@Patrick: Support for this will certainly be continued - in fact this is the second version of the Mail API.

  • Avatar
    Bob Sherer

    @Jake, Vitaly: Isn't Vitaly's issue a matter of not including blank lines between each command?  That seems to be what the syntax requires.

  • Avatar
    David Goss

    Jake

    2 little additions that I think would make a big difference:

    #delete - same as "Delete ticket" in web app

    #spam - same as "Mark as spam and suspend requester" in web app

  • Avatar
    Eugene Orr

    Hi,

    Does this functionality work with light agents as well?  Thanks.

  • Avatar
    Jake Holman

    @Eugene: There should be no reason it wouldn't, but Zendesk will ignore anything that light agents don't have permission to do (such as assigning to themselves, making a public comment, etc).

  • Avatar
    Roman R

    I am trying to set tags this way but they are ignored. Do you have tags be already defined in previous tickets? Is there a way to create new tags this way?

  • Avatar
    Roman R

    I think there's a bug in tag parsing. If any of the tags was not entered in the system before, the mail parser will discard all the other tags as well!

  • Avatar
    Jake Holman

    @Roman: I'll create a ticket for you

  • Avatar
    Ben Schutz

    Can we please have access to custom fields, since as you say, this should be similar to UI functionality. Perhaps it would be;

    #custom_field_id value

    _or _

    #custom_field_name value

    I think using only the id will make for easier implementation, but I can imagine other users getting a taste for using custom fields and wanting to use the name also. The trouble with the name is that you need to accommodate stuff like "Calls made to lead (where applicable)".

    Similar to native fields, invalid values will be ignored.

  • Avatar
    Ben Schutz

    Also cc would be good (without having to cc the actual email), ie,

    cc user@zendesk.com

  • Avatar
    Lucas Alton

    I agree it would be an awesome feature to be able to change values for custom fields through the mail API. I have a custom field that I require to be set before the ticket can be closed, so at the moment my techs can't close tickets via email. I'm testing some work arounds but wanted to make known the desire to have this as a feature if possible.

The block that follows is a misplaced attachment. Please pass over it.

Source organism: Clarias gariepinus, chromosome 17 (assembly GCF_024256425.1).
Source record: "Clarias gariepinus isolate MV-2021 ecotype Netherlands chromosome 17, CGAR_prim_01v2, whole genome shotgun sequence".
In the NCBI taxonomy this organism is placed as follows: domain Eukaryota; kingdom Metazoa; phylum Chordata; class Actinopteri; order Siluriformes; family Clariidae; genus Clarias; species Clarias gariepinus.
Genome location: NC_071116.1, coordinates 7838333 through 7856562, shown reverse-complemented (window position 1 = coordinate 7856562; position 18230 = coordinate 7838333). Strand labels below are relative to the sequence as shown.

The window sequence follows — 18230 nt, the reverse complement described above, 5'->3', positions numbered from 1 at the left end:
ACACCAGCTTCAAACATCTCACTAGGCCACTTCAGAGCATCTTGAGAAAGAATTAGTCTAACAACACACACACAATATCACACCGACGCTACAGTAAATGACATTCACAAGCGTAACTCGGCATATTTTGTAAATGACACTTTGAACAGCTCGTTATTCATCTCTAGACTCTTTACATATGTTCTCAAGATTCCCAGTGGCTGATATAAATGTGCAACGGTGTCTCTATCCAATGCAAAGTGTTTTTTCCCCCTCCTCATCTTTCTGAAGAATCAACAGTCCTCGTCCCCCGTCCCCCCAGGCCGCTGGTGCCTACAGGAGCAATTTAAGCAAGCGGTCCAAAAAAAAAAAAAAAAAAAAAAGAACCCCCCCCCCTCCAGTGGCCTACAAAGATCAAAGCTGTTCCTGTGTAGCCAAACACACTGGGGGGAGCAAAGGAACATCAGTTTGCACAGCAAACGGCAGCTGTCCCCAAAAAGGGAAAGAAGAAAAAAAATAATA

• Avatar
    Chris Mollan

    Is there anyway a macro can be assigned when forwarding an email to zendesk?

  • Avatar
    Ryan Adams

    Are there plans to add a due date command into the mix? I assume it could look something like

    #due 10/05/12

    Most of my ticket types are tasks, so having to go into the ticket to add a due date is an extra step at this point.

  • Avatar
    Ben Reyes

    Updating Tickets via the Mail API by using the Subject Line Ticket No.

     

    Just to clarify for people using the Mail API. It is not possible to update existing tickets with the Mail API when sending a 'fresh' email, only responses to Zendesk via email will execute the Mail API commands on existing tickets. The reason for this is because the API does not identify the ticket via the subject line of the email. The ticket is identified by the reply email formulated with a hash ID.

    <Edit>

    As @ Ben Schutz mentioned below, you are able to use the mail API in new tickets from new or forwarded emails (e.g emailing support@[your-subdomain].zendesk.com with a ticket that does not currently have an ID or exists within Zendesk).

    </Edit>

  • Avatar
    Jesse Burghiemer

    ^ If that is the case, this forum entry needs to be rewritten and the graphics changed. As it is, the diagrams are misleading: it looks as though you can update a ticket from a freshly composed e-mail, when you cannot. 

  • Avatar
    Ben Reyes

    @Jesse Burghiemer: I know how frustrating this is as I too was initially confused by this. I will be pushing to update the article fully and making this clear within the content itself along with the screenshot. I've added in the comment above just as an intermediary step towards republishing this post. 

  • Avatar
    Ben Schutz

    @Ben Reyes: I think your first comment raises some confusion. While this is in the context of updating existing tickets, "only responses to Zendesk via email will execute the Mail API commands" could be construed as a blanket statement suggesting that you can't use the mail API even when creating new tickets from new or forwarded emails, which you can.

    Just in case anyone was confused.